When in doubt, simple furnishings are best
There’s something incredibly refreshing about an uncomplicated piece of furniture. Perhaps that’s why so many of us are drawn to mid-century designs. Tables with pencil legs. Sofas with clean arms. A chest of drawers that’s nothing but lines. Such observations are the kinds of details that I look for when I’m out looking for a new piece of furniture I’ve long needed, but haven’t made the time to select. They speak to the kind of simplicity that I like to surround myself with while at home—an escape from the hectic and confusing wilderness just beyond my front door.
I recently moved into a place with a spare room that I decided to treat as an office. I wanted it to be the antithesis to the stylish, but drowsy living room I’d set up for lounging around with the lights dimmed low. After consulting a number of feng shui books and more articles on the infinite number of ways in which we can improve productivity than I’d care to admit, I set out to create a space that felt more like a polished art studio than a library-like office.
White wood floors, gray walls, and a big burl wood parsons table-turned-desk in the middle marked the beginning of the space in which I would become the master of my own universe. Next came a set of file cabinets, a pair of shelves, and a wall of cork to help coax the creative process along.
I found mostly everything I needed in the first few weeks of moving in, but struggled to find a set of chairs that could accommodate the occasional visitor and also serve some other kind of purpose. Productive furniture makes for productive people, one very well-educated interiors columnist informed me, and I took this to mean that really productive furniture does more than just one thing. Really productive furniture has to do more than serve a purpose; it should serve at least two and look a certain type of way while doing it.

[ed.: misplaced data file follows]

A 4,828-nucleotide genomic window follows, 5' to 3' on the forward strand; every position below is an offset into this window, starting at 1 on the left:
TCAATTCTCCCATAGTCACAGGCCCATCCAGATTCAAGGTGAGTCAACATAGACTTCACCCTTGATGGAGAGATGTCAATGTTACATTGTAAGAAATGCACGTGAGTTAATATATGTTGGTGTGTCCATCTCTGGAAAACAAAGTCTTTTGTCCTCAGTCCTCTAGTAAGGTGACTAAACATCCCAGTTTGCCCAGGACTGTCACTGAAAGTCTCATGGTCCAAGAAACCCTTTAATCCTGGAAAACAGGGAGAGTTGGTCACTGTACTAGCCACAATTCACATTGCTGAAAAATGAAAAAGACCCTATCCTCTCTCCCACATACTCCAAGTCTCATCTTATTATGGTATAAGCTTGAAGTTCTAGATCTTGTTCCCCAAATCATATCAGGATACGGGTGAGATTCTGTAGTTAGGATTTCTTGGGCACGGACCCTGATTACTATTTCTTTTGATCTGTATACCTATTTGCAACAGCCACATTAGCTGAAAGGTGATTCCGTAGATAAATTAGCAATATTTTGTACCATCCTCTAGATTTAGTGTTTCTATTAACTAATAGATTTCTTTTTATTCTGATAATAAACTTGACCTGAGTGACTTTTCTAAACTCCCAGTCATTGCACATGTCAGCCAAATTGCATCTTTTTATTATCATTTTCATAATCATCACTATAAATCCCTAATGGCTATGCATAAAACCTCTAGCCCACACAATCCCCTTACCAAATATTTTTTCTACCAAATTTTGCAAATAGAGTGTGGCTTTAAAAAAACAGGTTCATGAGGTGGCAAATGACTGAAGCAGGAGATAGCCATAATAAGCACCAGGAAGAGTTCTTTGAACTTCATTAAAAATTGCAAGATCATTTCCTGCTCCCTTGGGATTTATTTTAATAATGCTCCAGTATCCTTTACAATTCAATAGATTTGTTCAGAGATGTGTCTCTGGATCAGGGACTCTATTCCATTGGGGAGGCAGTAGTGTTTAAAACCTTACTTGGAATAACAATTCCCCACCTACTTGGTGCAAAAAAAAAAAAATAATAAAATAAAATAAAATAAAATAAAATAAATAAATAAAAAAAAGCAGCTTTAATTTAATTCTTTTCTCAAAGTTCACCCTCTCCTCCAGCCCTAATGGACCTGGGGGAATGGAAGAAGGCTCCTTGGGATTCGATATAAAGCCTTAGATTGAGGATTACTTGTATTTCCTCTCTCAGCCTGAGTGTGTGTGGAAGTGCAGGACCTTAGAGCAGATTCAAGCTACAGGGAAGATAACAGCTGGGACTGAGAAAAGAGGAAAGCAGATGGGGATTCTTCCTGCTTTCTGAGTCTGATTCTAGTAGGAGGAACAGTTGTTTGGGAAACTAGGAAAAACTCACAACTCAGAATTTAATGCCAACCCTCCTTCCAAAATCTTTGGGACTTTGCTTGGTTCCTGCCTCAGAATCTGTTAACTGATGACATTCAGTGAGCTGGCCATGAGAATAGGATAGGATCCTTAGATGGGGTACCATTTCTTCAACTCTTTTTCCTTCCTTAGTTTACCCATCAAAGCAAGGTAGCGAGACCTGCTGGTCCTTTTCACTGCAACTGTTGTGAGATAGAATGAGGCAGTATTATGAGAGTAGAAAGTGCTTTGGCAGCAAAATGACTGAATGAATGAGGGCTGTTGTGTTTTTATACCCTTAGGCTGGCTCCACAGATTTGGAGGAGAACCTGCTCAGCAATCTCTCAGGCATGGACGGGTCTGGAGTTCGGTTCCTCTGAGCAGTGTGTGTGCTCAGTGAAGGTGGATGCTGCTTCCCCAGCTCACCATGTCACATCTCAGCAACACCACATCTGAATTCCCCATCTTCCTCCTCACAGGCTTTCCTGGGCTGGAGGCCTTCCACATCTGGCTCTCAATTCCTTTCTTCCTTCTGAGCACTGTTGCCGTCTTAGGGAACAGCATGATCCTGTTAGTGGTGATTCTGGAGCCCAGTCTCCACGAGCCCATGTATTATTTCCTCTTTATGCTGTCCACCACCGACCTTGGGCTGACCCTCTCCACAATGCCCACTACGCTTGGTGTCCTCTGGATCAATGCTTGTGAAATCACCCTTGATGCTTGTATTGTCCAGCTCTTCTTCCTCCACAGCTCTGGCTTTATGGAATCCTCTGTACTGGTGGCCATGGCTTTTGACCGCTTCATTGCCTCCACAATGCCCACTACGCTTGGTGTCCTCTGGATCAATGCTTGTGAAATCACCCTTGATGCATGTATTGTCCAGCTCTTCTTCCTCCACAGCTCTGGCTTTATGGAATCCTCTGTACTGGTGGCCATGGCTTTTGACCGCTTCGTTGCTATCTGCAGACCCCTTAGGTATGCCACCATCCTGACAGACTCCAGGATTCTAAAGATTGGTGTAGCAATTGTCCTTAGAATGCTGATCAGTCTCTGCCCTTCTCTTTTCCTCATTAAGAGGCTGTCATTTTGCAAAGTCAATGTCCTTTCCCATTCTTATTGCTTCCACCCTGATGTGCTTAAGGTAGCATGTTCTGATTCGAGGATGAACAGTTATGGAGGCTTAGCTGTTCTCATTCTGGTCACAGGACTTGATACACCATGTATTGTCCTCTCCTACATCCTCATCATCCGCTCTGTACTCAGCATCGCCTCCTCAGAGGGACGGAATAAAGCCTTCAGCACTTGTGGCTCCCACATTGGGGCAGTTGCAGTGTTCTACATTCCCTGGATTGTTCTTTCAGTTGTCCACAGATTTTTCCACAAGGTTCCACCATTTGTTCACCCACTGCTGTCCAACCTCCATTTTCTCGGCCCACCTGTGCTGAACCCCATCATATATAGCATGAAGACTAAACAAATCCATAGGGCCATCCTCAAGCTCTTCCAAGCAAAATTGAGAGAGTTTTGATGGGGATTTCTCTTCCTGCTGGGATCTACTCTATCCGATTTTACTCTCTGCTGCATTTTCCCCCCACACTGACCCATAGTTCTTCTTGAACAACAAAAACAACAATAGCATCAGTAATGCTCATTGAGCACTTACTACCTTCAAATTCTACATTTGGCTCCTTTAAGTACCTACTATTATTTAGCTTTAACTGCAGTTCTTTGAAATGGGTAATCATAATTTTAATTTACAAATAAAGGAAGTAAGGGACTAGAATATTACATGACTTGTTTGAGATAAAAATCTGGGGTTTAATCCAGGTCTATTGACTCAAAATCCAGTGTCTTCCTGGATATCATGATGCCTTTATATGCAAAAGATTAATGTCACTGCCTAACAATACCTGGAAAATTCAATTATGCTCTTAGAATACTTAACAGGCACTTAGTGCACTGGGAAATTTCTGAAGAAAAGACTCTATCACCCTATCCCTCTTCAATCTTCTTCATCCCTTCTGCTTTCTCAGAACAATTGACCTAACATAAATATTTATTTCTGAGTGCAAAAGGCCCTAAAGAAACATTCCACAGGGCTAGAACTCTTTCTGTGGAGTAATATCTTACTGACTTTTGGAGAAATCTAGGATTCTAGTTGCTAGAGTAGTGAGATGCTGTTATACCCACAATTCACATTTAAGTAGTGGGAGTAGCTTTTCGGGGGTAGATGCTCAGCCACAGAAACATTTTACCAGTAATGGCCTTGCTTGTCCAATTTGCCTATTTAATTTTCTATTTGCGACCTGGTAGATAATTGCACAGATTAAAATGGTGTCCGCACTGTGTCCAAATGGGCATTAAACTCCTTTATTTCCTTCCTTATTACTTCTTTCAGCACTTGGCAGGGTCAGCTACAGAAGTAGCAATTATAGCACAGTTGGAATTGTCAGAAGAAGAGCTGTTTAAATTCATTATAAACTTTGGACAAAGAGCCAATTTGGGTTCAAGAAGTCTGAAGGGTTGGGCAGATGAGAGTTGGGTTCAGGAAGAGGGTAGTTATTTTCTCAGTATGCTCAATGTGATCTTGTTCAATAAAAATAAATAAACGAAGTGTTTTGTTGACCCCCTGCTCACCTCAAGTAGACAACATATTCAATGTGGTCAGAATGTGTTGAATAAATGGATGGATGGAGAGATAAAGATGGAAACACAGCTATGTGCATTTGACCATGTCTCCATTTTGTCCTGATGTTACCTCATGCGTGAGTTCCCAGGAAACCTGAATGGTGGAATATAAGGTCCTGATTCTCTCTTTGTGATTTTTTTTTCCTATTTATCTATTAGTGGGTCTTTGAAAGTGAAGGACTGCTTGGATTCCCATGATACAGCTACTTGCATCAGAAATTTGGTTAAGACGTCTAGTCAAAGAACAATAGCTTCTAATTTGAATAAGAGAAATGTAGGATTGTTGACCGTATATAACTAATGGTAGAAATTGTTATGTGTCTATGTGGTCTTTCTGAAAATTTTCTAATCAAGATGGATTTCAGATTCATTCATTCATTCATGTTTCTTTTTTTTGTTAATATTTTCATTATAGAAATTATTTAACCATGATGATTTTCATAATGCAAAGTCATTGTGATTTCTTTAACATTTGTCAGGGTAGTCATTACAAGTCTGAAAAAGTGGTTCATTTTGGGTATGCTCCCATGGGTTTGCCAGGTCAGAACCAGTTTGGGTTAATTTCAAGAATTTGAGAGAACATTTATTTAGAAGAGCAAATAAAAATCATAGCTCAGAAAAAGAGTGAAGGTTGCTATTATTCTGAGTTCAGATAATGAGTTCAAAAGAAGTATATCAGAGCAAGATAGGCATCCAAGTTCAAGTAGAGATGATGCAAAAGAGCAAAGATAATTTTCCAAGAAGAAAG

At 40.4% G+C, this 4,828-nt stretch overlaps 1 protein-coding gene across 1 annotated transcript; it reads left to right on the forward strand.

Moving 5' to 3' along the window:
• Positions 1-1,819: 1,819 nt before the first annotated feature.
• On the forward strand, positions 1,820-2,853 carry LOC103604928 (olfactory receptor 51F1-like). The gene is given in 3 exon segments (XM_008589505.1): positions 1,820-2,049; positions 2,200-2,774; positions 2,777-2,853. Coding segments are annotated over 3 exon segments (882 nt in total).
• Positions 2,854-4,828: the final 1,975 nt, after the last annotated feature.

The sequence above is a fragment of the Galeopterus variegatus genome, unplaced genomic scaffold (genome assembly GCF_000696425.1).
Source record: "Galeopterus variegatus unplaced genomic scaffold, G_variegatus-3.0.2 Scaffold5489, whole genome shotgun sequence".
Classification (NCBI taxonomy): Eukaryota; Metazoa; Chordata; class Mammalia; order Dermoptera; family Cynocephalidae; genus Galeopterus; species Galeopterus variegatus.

After months of looking at dozens (if not hundreds) of mid-century chairs with prices that made a payment plan look sensible I’d just about given up all hope. I’d given up until I went on a trip to Marfa, Texas, and visited the Chinati Foundation, a museum based on the beliefs of its founder, the artist Donald Judd. Consisting of over 400 acres in the desert that is far West Texas, it plays host to Judd’s signature cement sculptures that look like hollow rectangular cubes with two sides taken away. Made up of nothing but right angles, the outdoor sculptures are impressively simple, which lends them a pureness that perfectly matches the shadows they cast in the late morning sun.
After the trip I started researching Judd’s body of work. His furniture, like his sculptures, blew my mind. Right Angles. Plywood. Hollow cubes with sides missing. It was the kind of simplicity I’ve always looked for in furniture and, what’s more, is that one of his chairs had a built-in shelf. It was the definition of productive furniture. It was the perfect chair for my office.
The reality check came when I saw the price. I needed three chairs and the ones for sale — the authentics — are around $3,500 a piece. Such a price was too high, but I was determined. Five or six phone calls later I’d found someone willing to make the chairs I admired. Their scale is a bit different and I had them stained red, which Judd did not do, but the essence of the true chair is there.
They sit in front of my desk and hold the books I like to have on hand for different projects at different times. The plywood and right angles don’t make them too comfortable, but they are without a doubt the perfect solution to a long standing problem.
Find more Donald Judd furniture at judd.furniture.
Editor’s Note: Images by Tim Furlong